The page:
Tuesday, February 19, 2019
Special Admissions High Schools in New York City: Unequal Opportunites for Everyone :: Free Essays Online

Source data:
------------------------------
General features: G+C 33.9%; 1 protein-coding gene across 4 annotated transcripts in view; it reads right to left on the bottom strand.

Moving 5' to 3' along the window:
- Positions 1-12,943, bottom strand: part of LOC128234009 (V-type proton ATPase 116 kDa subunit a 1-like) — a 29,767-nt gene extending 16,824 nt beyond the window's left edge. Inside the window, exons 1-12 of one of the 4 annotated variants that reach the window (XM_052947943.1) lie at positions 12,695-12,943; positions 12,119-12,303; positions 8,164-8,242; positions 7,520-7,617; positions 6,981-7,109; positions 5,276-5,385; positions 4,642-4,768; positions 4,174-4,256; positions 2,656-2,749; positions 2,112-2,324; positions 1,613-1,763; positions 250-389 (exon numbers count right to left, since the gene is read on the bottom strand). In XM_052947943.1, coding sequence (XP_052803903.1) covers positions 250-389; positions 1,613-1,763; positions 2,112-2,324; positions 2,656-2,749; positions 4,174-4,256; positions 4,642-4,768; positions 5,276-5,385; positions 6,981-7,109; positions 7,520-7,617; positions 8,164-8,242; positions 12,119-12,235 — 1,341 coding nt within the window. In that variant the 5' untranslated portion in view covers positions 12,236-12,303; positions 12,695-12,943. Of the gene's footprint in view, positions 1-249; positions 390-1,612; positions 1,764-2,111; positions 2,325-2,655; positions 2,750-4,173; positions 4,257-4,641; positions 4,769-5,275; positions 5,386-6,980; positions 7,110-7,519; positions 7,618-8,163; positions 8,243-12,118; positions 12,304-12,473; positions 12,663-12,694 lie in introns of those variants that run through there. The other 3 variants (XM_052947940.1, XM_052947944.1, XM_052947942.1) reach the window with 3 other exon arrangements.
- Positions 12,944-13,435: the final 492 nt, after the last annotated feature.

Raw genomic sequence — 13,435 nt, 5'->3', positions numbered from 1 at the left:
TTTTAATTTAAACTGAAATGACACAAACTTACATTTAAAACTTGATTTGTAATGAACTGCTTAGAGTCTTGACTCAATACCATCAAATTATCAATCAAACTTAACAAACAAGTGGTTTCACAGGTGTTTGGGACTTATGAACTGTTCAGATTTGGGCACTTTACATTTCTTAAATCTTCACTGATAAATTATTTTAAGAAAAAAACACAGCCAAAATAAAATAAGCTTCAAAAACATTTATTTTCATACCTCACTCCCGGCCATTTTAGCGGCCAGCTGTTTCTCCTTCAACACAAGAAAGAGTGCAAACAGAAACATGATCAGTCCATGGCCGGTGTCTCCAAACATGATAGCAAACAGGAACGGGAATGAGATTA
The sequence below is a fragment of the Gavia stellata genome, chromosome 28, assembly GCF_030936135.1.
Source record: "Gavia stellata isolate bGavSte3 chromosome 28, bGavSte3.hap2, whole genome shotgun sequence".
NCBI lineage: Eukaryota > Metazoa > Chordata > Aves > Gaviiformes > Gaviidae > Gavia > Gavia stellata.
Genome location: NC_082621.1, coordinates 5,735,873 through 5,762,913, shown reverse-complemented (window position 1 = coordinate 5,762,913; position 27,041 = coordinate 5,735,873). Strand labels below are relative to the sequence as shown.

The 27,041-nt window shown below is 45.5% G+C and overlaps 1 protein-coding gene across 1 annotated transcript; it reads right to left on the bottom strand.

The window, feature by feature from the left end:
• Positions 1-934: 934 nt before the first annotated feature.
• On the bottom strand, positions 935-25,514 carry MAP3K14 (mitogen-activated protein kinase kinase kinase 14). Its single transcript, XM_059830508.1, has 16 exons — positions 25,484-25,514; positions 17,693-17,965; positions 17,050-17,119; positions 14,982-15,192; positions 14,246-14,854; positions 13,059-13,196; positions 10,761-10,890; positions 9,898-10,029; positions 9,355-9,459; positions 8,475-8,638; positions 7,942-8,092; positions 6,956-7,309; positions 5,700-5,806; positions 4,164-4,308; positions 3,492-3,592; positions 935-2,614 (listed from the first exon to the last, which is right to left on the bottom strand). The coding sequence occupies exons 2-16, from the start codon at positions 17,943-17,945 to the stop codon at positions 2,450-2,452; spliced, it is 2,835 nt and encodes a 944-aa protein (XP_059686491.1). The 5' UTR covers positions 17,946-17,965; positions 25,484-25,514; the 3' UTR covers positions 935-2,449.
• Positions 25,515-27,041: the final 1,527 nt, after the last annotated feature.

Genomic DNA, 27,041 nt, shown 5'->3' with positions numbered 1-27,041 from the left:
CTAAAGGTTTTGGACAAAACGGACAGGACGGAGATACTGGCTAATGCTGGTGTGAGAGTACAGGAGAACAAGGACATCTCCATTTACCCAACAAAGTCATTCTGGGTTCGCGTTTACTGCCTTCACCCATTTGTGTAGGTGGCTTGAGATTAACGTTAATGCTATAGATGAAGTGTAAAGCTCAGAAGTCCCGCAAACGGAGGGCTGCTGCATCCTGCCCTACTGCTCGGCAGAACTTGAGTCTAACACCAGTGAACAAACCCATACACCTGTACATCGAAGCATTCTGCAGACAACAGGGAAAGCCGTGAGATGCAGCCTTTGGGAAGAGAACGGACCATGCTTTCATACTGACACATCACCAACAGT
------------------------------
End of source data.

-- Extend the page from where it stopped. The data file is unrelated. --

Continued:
Special Admissions High Schools in fresh York city Unequal Opportunites for EveryoneAs a teenager growing up in New York metropolis a major pop of your life is the proud cultivate that you attend. New York City is filled with high schools, public, private, and parochial. Within the public school constitution in addition to invariable public schools there are excessively circumscribed admission and magnet schools. Although these schools are tout ensemble technically part of the similar system, there are very great differences and disparities between them. As a student at a special admissions public school I was very aware of the problems that existed at my school, but also took for grant the advantages my school had over regular public schools. Our ceiling was falling down, we had no windows or ventilation, and we had teachers that didnt teach, but we also had a computer network, beautiful gilded pianos, small classes, a Jazz Chorus that took a trip to Europe, AP courses, and a ridiculous number of graduates attending Ivy League universities. Some of the regular public schools might have had windows, but that was really the only advantage, later on that we had them beat by quite a lot. I grew up across the street from two high schools. One of them, Fiorello Laguardia High School, is a special admissions public school for students who are gifted in the performing or visual arts. The student population at Laguardia is relatively diverse with students of all races attending, although the majority of the students, as at all of the NYC special admissions high schools, is flannel and Asian. The other high school, Martin Luther King jr. High School is a regular public high school. The population is almost entirely African American and Hispanic with a very small minority of Asian students. In Manhattan, as in many areas of New York City, where one attends high school has little to do with where one lives. Almost everyone takes some cabal of busses and/or subways every morning and afternoon. Because of this, the problems cannot really be blamed on districts. The disparities between schools has much more to do with who attends the school than where the school is determined and the income of the population of that area. Technically, according to Marty Schwartzfarb, an educator in the New York City in the public eye(predicate) school system, all of the high schools run by the New York City board of education are supposed to be receiving exactly the same amount of money per student.